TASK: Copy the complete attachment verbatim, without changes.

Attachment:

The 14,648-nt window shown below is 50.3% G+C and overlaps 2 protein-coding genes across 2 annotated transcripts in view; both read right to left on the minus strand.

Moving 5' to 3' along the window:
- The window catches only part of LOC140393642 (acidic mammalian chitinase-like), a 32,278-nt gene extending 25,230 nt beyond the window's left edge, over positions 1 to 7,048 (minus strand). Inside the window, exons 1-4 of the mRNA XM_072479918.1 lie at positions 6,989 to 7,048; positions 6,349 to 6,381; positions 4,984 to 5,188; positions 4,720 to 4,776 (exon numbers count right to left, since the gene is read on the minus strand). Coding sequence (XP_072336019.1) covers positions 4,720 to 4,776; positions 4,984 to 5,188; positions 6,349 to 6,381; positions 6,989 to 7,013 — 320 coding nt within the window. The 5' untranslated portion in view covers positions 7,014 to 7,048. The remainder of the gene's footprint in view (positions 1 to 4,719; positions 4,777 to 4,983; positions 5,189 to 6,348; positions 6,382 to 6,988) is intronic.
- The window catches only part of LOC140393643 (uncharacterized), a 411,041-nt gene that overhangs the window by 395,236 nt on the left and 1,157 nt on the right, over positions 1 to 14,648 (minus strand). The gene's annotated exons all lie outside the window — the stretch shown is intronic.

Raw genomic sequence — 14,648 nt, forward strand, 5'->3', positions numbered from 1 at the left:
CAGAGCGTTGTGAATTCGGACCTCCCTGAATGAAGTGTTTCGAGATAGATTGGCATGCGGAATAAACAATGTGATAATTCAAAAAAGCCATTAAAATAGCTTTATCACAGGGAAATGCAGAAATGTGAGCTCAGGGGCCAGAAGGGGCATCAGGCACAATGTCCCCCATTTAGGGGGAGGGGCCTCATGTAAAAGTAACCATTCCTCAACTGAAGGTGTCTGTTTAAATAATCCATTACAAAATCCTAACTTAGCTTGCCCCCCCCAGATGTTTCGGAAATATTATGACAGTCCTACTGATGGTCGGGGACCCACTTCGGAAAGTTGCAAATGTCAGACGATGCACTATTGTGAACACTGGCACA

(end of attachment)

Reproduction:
The 14,648-nt window shown below is 50.3% G+C and overlaps 2 protein-coding genes across 2 annotated transcripts in view; both read right to left on the minus strand.

Moving 5' to 3' along the window:
- The window catches only part of LOC140393642 (acidic mammalian chitinase-like), a 32,278-nt gene extending 25,230 nt beyond the window's left edge, over positions 1 to 7,048 (minus strand). Inside the window, exons 1-4 of the mRNA XM_072479918.1 lie at positions 6,989 to 7,048; positions 6,349 to 6,381; positions 4,984 to 5,188; positions 4,720 to 4,776 (exon numbers count right to left, since the gene is read on the minus strand). Coding sequence (XP_072336019.1) covers positions 4,720 to 4,776; positions 4,984 to 5,188; positions 6,349 to 6,381; positions 6,989 to 7,013 — 320 coding nt within the window. The 5' untranslated portion in view covers positions 7,014 to 7,048. The remainder of the gene's footprint in view (positions 1 to 4,719; positions 4,777 to 4,983; positions 5,189 to 6,348; positions 6,382 to 6,988) is intronic.
- The window catches only part of LOC140393643 (uncharacterized), a 411,041-nt gene that overhangs the window by 395,236 nt on the left and 1,157 nt on the right, over positions 1 to 14,648 (minus strand). The gene's annotated exons all lie outside the window — the stretch shown is intronic.

Raw genomic sequence — 14,648 nt, forward strand, 5'->3', positions numbered from 1 at the left:
CAGAGCGTTGTGAATTCGGACCTCCCTGAATGAAGTGTTTCGAGATAGATTGGCATGCGGAATAAACAATGTGATAATTCAAAAAAGCCATTAAAATAGCTTTATCACAGGGAAATGCAGAAATGTGAGCTCAGGGGCCAGAAGGGGCATCAGGCACAATGTCCCCCATTTAGGGGGAGGGGCCTCATGTAAAAGTAACCATTCCTCAACTGAAGGTGTCTGTTTAAATAATCCATTACAAAATCCTAACTTAGCTTGCCCCCCCCAGATGTTTCGGAAATATTATGACAGTCCTACTGATGGTCGGGGACCCACTTCGGAAAGTTGCAAATGTCAGACGATGCACTATTGTGAACACTGGCACA